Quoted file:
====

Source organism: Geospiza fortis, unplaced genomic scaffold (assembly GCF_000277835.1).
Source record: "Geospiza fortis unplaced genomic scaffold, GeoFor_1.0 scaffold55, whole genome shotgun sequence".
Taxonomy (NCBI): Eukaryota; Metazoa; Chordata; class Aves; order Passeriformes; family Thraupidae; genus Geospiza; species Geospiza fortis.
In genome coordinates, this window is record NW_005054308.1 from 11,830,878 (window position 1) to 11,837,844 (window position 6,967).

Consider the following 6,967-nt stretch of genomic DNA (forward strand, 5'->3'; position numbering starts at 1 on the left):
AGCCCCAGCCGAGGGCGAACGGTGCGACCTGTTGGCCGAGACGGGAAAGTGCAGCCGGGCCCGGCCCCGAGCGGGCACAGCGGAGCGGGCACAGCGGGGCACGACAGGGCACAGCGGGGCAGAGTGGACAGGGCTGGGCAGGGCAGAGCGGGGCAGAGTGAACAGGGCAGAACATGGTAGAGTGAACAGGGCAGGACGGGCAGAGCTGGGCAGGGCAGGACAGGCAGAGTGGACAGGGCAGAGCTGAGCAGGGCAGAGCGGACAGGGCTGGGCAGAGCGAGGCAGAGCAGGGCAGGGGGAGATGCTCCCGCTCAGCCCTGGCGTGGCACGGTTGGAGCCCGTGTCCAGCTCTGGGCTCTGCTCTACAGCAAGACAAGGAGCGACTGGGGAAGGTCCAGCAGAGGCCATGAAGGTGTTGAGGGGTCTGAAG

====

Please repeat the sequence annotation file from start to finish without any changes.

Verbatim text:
Source organism: Geospiza fortis, unplaced genomic scaffold (assembly GCF_000277835.1).
Source record: "Geospiza fortis unplaced genomic scaffold, GeoFor_1.0 scaffold55, whole genome shotgun sequence".
Taxonomy (NCBI): Eukaryota; Metazoa; Chordata; class Aves; order Passeriformes; family Thraupidae; genus Geospiza; species Geospiza fortis.
In genome coordinates, this window is record NW_005054308.1 from 11,830,878 (window position 1) to 11,837,844 (window position 6,967).

Consider the following 6,967-nt stretch of genomic DNA (forward strand, 5'->3'; position numbering starts at 1 on the left):
AGCCCCAGCCGAGGGCGAACGGTGCGACCTGTTGGCCGAGACGGGAAAGTGCAGCCGGGCCCGGCCCCGAGCGGGCACAGCGGAGCGGGCACAGCGGGGCACGACAGGGCACAGCGGGGCAGAGTGGACAGGGCTGGGCAGGGCAGAGCGGGGCAGAGTGAACAGGGCAGAACATGGTAGAGTGAACAGGGCAGGACGGGCAGAGCTGGGCAGGGCAGGACAGGCAGAGTGGACAGGGCAGAGCTGAGCAGGGCAGAGCGGACAGGGCTGGGCAGAGCGAGGCAGAGCAGGGCAGGGGGAGATGCTCCCGCTCAGCCCTGGCGTGGCACGGTTGGAGCCCGTGTCCAGCTCTGGGCTCTGCTCTACAGCAAGACAAGGAGCGACTGGGGAAGGTCCAGCAGAGGCCATGAAGGTGTTGAGGGGTCTGAAG